Soft drinks giant Coca-Cola has admitted to the presence of micro-plastics in Dasani water following a study released yesterday that shows the brand is among 93 per cent of world’s famous bottled water products contaminated by tiny pieces of plastic.
The concentration of microplastics in Dasani water sourced in Kenya topped 335 plastic pieces for every litre.
Samples of Dasani water bought from Amazon had a minimum and maximum concentration of 85 and 303 plastic pieces per litre, respectively.
The survey by scientists based at the State University of New York, and commissioned by a non-profit media organisation Orb, analysed bottled water sourced from Kenya, Indonesia, India, the US, Lebanon, Thailand, China, Mexico, Brazil and e-commerce platform Amazon.
To date, there is no evidence that supports that ingesting small pieces of plastic is harmful. However, it is a growing area of study as scientists get concerned by the increasing plastic pollution and its effect on human beings and the ecosystem.
In an interview with the BBC, Coca-Cola said it had some of the most stringent quality standards in the industry and used a “multi-step filtration process.”
The firm, however, acknowledged that microplastics “appear to be ubiquitous and therefore may be found at minute levels even in highly treated products”.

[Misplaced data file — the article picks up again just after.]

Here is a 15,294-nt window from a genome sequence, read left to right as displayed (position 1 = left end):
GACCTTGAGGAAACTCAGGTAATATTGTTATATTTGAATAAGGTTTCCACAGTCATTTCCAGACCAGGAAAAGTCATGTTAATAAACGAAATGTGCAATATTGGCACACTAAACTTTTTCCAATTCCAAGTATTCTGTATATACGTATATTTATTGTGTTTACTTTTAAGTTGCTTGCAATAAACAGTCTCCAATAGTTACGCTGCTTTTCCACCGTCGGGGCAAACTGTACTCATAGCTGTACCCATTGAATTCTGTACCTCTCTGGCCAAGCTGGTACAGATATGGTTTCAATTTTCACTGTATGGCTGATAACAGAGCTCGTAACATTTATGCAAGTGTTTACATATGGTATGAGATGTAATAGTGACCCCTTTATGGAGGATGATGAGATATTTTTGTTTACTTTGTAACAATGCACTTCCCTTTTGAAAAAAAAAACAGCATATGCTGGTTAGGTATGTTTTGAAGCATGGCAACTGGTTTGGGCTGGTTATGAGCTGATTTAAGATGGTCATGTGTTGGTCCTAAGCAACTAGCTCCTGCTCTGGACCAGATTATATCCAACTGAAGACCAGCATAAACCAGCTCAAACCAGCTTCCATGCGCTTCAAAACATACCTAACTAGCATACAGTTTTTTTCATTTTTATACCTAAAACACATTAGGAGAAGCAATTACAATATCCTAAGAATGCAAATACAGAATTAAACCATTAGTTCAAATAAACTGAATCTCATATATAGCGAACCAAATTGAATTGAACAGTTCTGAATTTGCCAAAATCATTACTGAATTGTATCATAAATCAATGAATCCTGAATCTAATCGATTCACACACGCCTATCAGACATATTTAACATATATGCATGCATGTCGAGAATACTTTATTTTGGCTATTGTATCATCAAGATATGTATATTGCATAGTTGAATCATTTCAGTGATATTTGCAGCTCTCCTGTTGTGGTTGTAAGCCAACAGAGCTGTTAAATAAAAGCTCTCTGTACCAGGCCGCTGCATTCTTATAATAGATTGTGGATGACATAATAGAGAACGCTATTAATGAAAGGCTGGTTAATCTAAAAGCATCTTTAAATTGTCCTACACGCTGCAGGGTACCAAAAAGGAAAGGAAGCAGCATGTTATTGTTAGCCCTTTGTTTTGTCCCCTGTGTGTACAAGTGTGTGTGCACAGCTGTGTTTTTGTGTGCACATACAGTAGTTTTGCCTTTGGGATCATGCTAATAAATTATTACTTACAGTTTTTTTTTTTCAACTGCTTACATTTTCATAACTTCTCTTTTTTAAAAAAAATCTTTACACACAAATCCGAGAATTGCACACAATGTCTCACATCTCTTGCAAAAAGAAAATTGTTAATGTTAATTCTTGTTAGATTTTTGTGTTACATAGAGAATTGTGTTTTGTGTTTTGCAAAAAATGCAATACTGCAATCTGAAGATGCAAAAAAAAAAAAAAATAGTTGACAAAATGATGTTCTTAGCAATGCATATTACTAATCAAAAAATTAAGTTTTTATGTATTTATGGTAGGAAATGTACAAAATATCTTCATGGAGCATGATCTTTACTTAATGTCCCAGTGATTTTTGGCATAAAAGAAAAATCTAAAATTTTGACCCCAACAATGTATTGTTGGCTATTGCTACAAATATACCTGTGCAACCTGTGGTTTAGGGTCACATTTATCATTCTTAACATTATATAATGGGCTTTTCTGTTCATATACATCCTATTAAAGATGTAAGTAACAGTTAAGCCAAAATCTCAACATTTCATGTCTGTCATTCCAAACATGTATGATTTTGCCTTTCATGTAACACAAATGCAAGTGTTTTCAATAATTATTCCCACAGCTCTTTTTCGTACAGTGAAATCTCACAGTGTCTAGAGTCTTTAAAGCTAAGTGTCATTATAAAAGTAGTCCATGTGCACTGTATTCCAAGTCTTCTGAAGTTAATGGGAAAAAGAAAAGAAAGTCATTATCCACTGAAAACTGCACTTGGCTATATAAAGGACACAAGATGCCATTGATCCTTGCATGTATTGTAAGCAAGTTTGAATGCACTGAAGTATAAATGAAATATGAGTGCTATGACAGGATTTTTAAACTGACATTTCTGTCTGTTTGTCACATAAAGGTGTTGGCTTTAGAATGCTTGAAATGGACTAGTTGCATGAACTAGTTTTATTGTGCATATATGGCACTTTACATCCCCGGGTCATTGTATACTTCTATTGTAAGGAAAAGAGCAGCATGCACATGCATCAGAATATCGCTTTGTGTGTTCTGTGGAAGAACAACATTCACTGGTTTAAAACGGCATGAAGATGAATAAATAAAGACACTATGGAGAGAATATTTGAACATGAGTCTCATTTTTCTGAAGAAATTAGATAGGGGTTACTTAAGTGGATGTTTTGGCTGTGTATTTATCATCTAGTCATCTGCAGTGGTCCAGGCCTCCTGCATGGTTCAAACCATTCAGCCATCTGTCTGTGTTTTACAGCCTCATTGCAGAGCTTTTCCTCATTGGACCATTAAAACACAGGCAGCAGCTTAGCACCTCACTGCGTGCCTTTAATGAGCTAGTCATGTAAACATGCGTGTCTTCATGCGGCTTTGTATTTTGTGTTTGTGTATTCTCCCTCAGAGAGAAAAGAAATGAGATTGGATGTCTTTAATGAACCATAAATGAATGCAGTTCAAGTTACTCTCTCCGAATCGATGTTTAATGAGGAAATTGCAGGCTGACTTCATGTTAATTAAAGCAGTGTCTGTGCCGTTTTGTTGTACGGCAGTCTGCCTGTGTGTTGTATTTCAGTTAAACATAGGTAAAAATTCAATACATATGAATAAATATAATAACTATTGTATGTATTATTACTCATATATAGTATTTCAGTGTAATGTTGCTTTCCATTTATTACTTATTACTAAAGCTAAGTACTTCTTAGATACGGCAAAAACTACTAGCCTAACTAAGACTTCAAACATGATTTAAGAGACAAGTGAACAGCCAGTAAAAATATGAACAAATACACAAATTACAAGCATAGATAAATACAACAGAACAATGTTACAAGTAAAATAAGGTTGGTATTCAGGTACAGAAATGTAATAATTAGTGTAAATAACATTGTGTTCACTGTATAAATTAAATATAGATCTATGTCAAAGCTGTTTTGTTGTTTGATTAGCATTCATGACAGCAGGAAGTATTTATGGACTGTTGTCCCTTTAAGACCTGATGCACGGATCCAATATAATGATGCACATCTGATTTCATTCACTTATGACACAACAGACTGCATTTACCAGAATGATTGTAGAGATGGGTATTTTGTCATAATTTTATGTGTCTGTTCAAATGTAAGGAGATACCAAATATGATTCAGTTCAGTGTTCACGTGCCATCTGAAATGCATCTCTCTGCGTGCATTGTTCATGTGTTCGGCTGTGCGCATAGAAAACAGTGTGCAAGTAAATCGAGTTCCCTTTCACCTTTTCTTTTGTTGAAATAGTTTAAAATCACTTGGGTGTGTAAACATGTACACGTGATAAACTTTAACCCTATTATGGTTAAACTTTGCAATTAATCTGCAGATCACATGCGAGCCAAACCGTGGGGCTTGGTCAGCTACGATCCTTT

The study tested 259 bottles sold by 11 brands, purchased in 19 locations in nine different countries. Only 17 bottles were free of plastics.
Samples from Nestle Pure Life brand sourced from the US had the highest concentration at 10,390 plastic pieces a litre. The study revealed that contamination was at least partially coming from the packaging or the bottling process.
The latest survey follows a tap water study released in September last year showing the level of plastic pieces concentration.
“We found roughly twice as many plastic particles within bottled water as compared to tap water on average,” the study said.
UK medical journal Lancet in article published in October 2017 on Microplastics and Human Health says that while no one has come out to quantify the effect of microplastics on human beings urgent measures are needed to reduce it use and to understand the effects of these particles on both ecosystems and the human body.